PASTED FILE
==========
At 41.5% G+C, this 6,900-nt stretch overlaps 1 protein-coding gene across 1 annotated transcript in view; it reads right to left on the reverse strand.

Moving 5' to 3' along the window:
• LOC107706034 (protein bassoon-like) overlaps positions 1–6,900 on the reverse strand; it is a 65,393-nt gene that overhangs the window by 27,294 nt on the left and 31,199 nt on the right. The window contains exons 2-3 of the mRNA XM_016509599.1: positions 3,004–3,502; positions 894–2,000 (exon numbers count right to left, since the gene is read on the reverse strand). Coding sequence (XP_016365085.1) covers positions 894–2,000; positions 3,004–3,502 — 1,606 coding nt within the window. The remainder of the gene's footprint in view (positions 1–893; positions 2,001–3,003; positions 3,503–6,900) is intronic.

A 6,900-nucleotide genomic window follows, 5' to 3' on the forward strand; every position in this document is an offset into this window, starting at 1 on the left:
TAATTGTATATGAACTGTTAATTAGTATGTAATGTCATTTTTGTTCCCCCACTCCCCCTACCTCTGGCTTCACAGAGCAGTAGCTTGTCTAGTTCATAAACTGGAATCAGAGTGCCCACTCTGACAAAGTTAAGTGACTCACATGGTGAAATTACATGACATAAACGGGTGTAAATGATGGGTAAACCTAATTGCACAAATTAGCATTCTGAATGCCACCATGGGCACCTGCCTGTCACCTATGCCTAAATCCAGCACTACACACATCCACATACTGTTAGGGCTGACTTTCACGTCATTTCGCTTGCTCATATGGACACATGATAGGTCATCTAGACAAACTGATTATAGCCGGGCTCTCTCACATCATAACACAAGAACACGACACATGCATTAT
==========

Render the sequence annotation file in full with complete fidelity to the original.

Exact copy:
At 41.5% G+C, this 6,900-nt stretch overlaps 1 protein-coding gene across 1 annotated transcript in view; it reads right to left on the reverse strand.

Moving 5' to 3' along the window:
• LOC107706034 (protein bassoon-like) overlaps positions 1–6,900 on the reverse strand; it is a 65,393-nt gene that overhangs the window by 27,294 nt on the left and 31,199 nt on the right. The window contains exons 2-3 of the mRNA XM_016509599.1: positions 3,004–3,502; positions 894–2,000 (exon numbers count right to left, since the gene is read on the reverse strand). Coding sequence (XP_016365085.1) covers positions 894–2,000; positions 3,004–3,502 — 1,606 coding nt within the window. The remainder of the gene's footprint in view (positions 1–893; positions 2,001–3,003; positions 3,503–6,900) is intronic.

A 6,900-nucleotide genomic window follows, 5' to 3' on the forward strand; every position in this document is an offset into this window, starting at 1 on the left:
TAATTGTATATGAACTGTTAATTAGTATGTAATGTCATTTTTGTTCCCCCACTCCCCCTACCTCTGGCTTCACAGAGCAGTAGCTTGTCTAGTTCATAAACTGGAATCAGAGTGCCCACTCTGACAAAGTTAAGTGACTCACATGGTGAAATTACATGACATAAACGGGTGTAAATGATGGGTAAACCTAATTGCACAAATTAGCATTCTGAATGCCACCATGGGCACCTGCCTGTCACCTATGCCTAAATCCAGCACTACACACATCCACATACTGTTAGGGCTGACTTTCACGTCATTTCGCTTGCTCATATGGACACATGATAGGTCATCTAGACAAACTGATTATAGCCGGGCTCTCTCACATCATAACACAAGAACACGACACATGCATTAT